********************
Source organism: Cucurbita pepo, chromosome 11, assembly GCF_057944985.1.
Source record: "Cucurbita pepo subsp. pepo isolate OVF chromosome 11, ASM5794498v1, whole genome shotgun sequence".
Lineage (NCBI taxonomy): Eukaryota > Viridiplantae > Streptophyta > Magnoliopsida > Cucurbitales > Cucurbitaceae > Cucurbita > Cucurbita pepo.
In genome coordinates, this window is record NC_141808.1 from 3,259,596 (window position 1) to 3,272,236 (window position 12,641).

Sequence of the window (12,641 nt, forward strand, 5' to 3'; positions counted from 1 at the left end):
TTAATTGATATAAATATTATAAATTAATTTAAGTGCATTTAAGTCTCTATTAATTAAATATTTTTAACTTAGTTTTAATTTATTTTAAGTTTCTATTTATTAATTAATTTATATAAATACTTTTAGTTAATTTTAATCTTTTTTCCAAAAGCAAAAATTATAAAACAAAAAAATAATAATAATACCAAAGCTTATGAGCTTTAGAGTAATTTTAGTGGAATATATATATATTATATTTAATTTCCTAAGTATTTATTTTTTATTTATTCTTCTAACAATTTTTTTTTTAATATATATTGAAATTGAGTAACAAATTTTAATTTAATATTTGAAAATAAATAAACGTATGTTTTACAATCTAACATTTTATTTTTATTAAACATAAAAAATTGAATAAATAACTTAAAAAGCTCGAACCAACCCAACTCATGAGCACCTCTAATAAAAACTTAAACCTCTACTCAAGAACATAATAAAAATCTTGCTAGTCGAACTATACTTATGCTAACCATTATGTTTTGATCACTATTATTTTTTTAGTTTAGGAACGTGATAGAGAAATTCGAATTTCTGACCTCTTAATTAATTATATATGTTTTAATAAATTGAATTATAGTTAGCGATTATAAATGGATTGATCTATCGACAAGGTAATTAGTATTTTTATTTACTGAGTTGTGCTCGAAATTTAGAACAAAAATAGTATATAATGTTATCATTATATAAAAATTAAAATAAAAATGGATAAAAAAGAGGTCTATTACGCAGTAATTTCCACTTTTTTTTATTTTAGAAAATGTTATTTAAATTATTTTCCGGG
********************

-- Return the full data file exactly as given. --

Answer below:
Source organism: Cucurbita pepo, chromosome 11, assembly GCF_057944985.1.
Source record: "Cucurbita pepo subsp. pepo isolate OVF chromosome 11, ASM5794498v1, whole genome shotgun sequence".
Lineage (NCBI taxonomy): Eukaryota > Viridiplantae > Streptophyta > Magnoliopsida > Cucurbitales > Cucurbitaceae > Cucurbita > Cucurbita pepo.
In genome coordinates, this window is record NC_141808.1 from 3,259,596 (window position 1) to 3,272,236 (window position 12,641).

Sequence of the window (12,641 nt, forward strand, 5' to 3'; positions counted from 1 at the left end):
TTAATTGATATAAATATTATAAATTAATTTAAGTGCATTTAAGTCTCTATTAATTAAATATTTTTAACTTAGTTTTAATTTATTTTAAGTTTCTATTTATTAATTAATTTATATAAATACTTTTAGTTAATTTTAATCTTTTTTCCAAAAGCAAAAATTATAAAACAAAAAAATAATAATAATACCAAAGCTTATGAGCTTTAGAGTAATTTTAGTGGAATATATATATATTATATTTAATTTCCTAAGTATTTATTTTTTATTTATTCTTCTAACAATTTTTTTTTTAATATATATTGAAATTGAGTAACAAATTTTAATTTAATATTTGAAAATAAATAAACGTATGTTTTACAATCTAACATTTTATTTTTATTAAACATAAAAAATTGAATAAATAACTTAAAAAGCTCGAACCAACCCAACTCATGAGCACCTCTAATAAAAACTTAAACCTCTACTCAAGAACATAATAAAAATCTTGCTAGTCGAACTATACTTATGCTAACCATTATGTTTTGATCACTATTATTTTTTTAGTTTAGGAACGTGATAGAGAAATTCGAATTTCTGACCTCTTAATTAATTATATATGTTTTAATAAATTGAATTATAGTTAGCGATTATAAATGGATTGATCTATCGACAAGGTAATTAGTATTTTTATTTACTGAGTTGTGCTCGAAATTTAGAACAAAAATAGTATATAATGTTATCATTATATAAAAATTAAAATAAAAATGGATAAAAAAGAGGTCTATTACGCAGTAATTTCCACTTTTTTTTATTTTAGAAAATGTTATTTAAATTATTTTCCGGG